The line was produced at York, and at the factory of one of the subsidiary companies under the name Chocolate Lentils. George Harris pressed the board to allow increased production and to make the product more widely available through the sales force. Some members of the board were worried that this would take us further into the confectionery market than we had ever been before. In fact, the board minutes comment “In light of past experience… it was queried whether we were in a position to make a successful attempt on the confectionery market” (Rowntree’s York Board Minutes, 4th August 1936, minute 1714). This seems very funny to modern readers who can’t think of Rowntree’s as anything other than a confectionery company. Needless to say, Harris got his way.
In July 1937 the board minutes begin mentioning Chocolate Beans and don’t mention Chocolate Niblets again. Judging by the evidence in the Company archive, the two were slightly different products. Chocolate Niblets (also manufactured as Chocolate Nibs) don’t appear to have had a sugar shell, whereas Chocolate Beans do. Either way, Chocolate Niblets found themselves usurped, and Chocolate Beans were manufactured in their place.
To fit in line with Harris’ policy of brand building, the beans were renamed Smarties Chocolate Beans, to make them a more recognisable entity. The Smarties were mainly milk chocolate, but there was also a plain chocolate Smartie (in a dark brown shell), an orange flavour Smartie and a coffee flavour Smartie. Now only the orange flavour remains.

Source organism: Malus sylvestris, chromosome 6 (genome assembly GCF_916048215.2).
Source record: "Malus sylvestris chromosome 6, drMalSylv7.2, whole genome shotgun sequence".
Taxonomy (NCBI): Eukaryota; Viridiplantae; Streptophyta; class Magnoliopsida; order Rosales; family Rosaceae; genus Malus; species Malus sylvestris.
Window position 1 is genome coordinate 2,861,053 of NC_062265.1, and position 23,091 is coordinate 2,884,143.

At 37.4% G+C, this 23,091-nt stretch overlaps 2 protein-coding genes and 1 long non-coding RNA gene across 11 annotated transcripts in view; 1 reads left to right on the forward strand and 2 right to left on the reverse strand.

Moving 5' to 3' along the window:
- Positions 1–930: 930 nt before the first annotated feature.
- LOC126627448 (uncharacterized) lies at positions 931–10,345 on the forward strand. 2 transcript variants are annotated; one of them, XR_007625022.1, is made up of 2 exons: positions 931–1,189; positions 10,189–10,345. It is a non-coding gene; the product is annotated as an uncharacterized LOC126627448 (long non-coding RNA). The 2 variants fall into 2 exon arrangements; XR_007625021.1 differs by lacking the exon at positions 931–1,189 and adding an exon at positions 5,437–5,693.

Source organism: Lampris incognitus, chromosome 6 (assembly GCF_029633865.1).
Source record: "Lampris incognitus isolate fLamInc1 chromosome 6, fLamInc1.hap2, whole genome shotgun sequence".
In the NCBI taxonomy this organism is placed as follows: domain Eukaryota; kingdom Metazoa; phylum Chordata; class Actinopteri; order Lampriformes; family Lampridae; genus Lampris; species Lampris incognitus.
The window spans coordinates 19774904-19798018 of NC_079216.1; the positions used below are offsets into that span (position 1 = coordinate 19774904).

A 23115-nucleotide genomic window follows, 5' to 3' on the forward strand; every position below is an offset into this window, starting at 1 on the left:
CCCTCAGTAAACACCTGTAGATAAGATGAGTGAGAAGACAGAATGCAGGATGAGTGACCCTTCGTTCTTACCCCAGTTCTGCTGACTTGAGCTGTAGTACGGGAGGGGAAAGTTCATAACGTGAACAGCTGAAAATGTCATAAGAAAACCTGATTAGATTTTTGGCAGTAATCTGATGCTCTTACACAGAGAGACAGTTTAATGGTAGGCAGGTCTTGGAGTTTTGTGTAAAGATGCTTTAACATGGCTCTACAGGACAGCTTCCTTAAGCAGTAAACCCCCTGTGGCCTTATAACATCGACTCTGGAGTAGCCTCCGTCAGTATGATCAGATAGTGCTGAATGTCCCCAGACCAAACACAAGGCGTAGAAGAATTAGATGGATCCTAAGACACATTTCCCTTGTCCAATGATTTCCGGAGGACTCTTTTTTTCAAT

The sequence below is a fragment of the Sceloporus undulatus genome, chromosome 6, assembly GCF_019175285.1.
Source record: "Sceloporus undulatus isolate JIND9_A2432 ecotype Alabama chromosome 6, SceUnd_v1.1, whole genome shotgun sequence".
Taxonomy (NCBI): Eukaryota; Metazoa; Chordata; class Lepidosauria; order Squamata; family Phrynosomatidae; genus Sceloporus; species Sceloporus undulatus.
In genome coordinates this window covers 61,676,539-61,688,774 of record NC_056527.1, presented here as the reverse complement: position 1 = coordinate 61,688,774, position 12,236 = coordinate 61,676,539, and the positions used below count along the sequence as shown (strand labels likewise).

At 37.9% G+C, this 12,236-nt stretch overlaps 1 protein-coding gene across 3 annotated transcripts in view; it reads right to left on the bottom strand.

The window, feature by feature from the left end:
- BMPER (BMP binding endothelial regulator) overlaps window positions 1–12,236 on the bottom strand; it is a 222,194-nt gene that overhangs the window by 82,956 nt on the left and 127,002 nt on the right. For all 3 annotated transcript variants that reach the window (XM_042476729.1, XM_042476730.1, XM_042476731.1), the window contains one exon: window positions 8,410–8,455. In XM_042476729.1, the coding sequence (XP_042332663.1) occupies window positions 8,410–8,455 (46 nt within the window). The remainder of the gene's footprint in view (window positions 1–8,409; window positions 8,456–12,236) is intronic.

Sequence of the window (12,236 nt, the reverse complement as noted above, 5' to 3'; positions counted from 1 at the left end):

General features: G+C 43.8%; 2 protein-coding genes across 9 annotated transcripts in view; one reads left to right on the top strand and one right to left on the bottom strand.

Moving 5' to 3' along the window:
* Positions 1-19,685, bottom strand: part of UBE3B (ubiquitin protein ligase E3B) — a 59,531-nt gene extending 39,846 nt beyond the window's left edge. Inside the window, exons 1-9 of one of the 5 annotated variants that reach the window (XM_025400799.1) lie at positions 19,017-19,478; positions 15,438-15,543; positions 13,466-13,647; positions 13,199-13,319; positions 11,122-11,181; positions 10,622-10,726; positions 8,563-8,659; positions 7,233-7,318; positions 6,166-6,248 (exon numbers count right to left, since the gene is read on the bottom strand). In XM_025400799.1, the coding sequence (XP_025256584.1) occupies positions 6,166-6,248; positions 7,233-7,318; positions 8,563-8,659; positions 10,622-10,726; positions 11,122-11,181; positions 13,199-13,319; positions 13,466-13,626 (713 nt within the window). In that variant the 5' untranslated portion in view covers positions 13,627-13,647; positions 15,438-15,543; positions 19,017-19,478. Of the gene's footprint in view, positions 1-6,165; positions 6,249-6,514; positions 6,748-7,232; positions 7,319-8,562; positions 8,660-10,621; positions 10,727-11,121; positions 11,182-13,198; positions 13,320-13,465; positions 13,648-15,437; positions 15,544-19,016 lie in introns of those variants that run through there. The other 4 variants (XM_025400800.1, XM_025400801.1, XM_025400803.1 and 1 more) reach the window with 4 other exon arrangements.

The orange flavouring was mixed in with the milk chocolate, however it is now only added to the sugar shell and so the chocolate inside the orange shell is the same milk chocolate as the other Smarties.
One of our longer serving colleagues can still remember the traditional production methods as passed down by Henry Rowntree: "We have always used a natural orange oil as the flavour for Smarties. I remember when we were still making coffee flavour Smarties in the 1970s, we used Mocha Paste manufactured from real coffee beans. The manufacturing process for the Mocha Paste had been the same for over 100 years when I joined. "
Smarties were so popular that by the beginning of 1938 Rowntree’s were building a new factory block for them.